Here’s the nugget; Solomon, the king who followed his father, David; and Nathan, had the same mother, Bathsheba.  Now that’s cool.

Genetically, Solomon and Nathan are identical.  Jesus human and kingly lines both make Him, The son of David. He is the heir to the throne legally, spiritually and physically.  God covered all the bases. Wow!

One more tidbit and I’ll let you rest.  Solomon and Nathan both were born from a relationship that began in a very ugly fashion. Frankly, it was sinful and disgusting. Yet is has this incredible, glorious happy ending that only God can bring about.

Bathsheba was married to a gentile, Uriah, the Hittite.  Uriah was a war hero, a close personal friend of David’s, and a neighbor.  David had an affair with Bathsheba that resulted in her becoming pregnant by the king.  As a part of the cover up, David arranged for Uriah to be killed, then he married the widow.

The story of David and Bathsheba is as ugly and sordid as anything that could ever come out of the mind of Hollywood.  Truth really is stranger than fiction.

Anyway, God dealt harshly with David and the child died in infancy.  David repented of his actions and begged God for forgiveness.  You can read that repentance in Psalm 51 (my favorite chapter in the Bible).  God heard David’s prayer and forgave him completely.  So completely, that the next King, and ultimately the Savior of the World came from the offspring of that marriage.

If God can take a soap opera like David and Bathsheba and turn it into the salvation of the human race, just think what He can do with the soap opera that is my life; or yours.  All we need to do is follow David’s example and return to Him.


See?  I told you there was gold in them there hills.  What other good stuff can we find in the ‘begats’?  I guess you’ll just have to stay tuned and find out.  Or better still, study it for yourself. The trip is worth the fare.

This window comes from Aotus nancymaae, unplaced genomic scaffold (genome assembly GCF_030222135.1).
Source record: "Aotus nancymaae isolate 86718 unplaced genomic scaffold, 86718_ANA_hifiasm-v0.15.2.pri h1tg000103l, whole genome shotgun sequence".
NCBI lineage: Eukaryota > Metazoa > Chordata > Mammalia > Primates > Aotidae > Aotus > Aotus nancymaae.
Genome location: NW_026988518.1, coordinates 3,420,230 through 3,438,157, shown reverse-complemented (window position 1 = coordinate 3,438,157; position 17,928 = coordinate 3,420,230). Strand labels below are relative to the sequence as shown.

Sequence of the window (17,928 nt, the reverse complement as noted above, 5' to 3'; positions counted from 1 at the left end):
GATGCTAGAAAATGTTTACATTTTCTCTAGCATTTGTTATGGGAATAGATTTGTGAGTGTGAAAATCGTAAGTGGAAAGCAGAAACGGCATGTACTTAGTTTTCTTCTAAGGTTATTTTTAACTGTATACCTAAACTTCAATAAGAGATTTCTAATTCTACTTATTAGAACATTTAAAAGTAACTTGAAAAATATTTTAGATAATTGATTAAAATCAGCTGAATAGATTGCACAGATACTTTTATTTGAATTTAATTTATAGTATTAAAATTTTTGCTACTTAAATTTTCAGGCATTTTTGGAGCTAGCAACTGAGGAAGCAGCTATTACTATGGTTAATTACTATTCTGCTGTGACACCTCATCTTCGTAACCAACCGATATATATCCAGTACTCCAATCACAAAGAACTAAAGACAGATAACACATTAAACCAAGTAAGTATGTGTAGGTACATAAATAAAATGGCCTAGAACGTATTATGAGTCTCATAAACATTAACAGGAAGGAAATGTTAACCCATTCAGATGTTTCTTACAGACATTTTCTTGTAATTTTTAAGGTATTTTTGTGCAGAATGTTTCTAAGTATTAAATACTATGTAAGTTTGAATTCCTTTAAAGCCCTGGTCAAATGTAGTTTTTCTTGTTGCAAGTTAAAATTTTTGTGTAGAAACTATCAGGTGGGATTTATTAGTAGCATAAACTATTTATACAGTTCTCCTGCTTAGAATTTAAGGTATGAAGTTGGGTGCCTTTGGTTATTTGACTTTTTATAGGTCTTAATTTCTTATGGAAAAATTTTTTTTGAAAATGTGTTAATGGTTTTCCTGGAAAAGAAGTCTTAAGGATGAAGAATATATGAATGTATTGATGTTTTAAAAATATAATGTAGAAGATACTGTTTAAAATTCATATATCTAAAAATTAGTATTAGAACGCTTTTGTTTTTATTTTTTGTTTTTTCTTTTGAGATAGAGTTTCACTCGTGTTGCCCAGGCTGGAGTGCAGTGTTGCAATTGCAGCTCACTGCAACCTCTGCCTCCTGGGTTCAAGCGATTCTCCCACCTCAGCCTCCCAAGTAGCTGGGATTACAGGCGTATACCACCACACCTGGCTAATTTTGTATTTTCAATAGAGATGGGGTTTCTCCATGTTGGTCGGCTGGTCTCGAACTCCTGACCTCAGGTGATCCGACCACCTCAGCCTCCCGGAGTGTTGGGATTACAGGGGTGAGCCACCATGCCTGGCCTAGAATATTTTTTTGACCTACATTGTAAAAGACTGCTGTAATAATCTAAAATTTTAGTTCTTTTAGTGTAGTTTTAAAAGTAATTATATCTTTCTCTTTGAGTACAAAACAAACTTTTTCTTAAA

It Came Upon a Midnight Clear: Shepherds and Kings and Surprising Things

Outside of Joseph and Mary, the very first humans to lay eyes on the Christchile were Bethlehem’s shepherds.  How absolutely marvellous and appropriate that is, and on multiple levels.

On a similar night, a thousand years before, another shepherd was called from these same fields to receive God’s message and become King of the Jews.  His name; David, son of Jesse.  Now, the heirs of David’s first occupation were the first to gaze upon the heir to David’s throne.  This King’s reign however, would not be limited to 40 years like His ancestor.  As the prophet Isaiah had said, “And of His kingdom, there shall be no end.”

In the first century, outside of Jerusalem, Israel was still primarily an agrarian society.  Sheep and goats, along with cattle and donkeys, were the primary symbols of wealth.  Shepherds tended to be servants, men too old to go to war anymore or the youngest sons of the landowners.  They were men and boys of little station, yet given the awesome responsibility of guarding and guiding the wealth of the nation.

Sheep and goats are far from the stupid creatures they have been portrayed to be over the years.  As someone who has owned many of them over the years, I can attest to the fact that they are quick learning and crafty creatures.  In fact, it is said that a sheep can remember a human face for up to two years.

While not stupid by any stretch of the imagination, sheep and goats are, however, prone to wander.  They don’t pay attention to their surroundings and are easily lost.  They are also prey animals, hunted by creatures as diverse as hawks, owls, bears, wolves and lions.  It was the shepherd’s responsibility to keep the flock safe from themselves and from the many predators roaming the hillsides and the skies surrounding Bethlehem.

Shepherds were not men of standing, but they were frequently courageous.  David, himself, described how as a boy, he was forced to tackle both a lion and a bear in defense of his father’s flocks.  And it is these men who are the very first to see the Savior and carry the good news of His arrival.  They were nearly two years ahead of the Wise Men.

By the time the Magi arrived with their gifts of gold, frankincense and myrrh, Jesus was a toddler and the shepherds had already spread the message of the Messiah’s arrival to the surrounding villages.

Not much has changed in the last 2,000 years.  It seems that the wealthy, the important, the positioned in society, take a little longer than the ordinary citizen to catch on to God’s truth.  It’s not that they are bad people, at least not any worse than anyone else, but on occasion, money, privilege and power distract their possessors.  The rest of us, having fewer speed bumps, are able to get on board a little faster.

The good news is, the Wise Men, did catch on and did follow the star and did arrive at the party.  Sure they were a bit late, but it’s never too late.

God is still calling shepherds and Wise Men to meet his Son.  Young and old, male and female, from all races and languages we are invited to sing with the angels, “Glory to God in the highest, and on earth, peace, good will towards men.”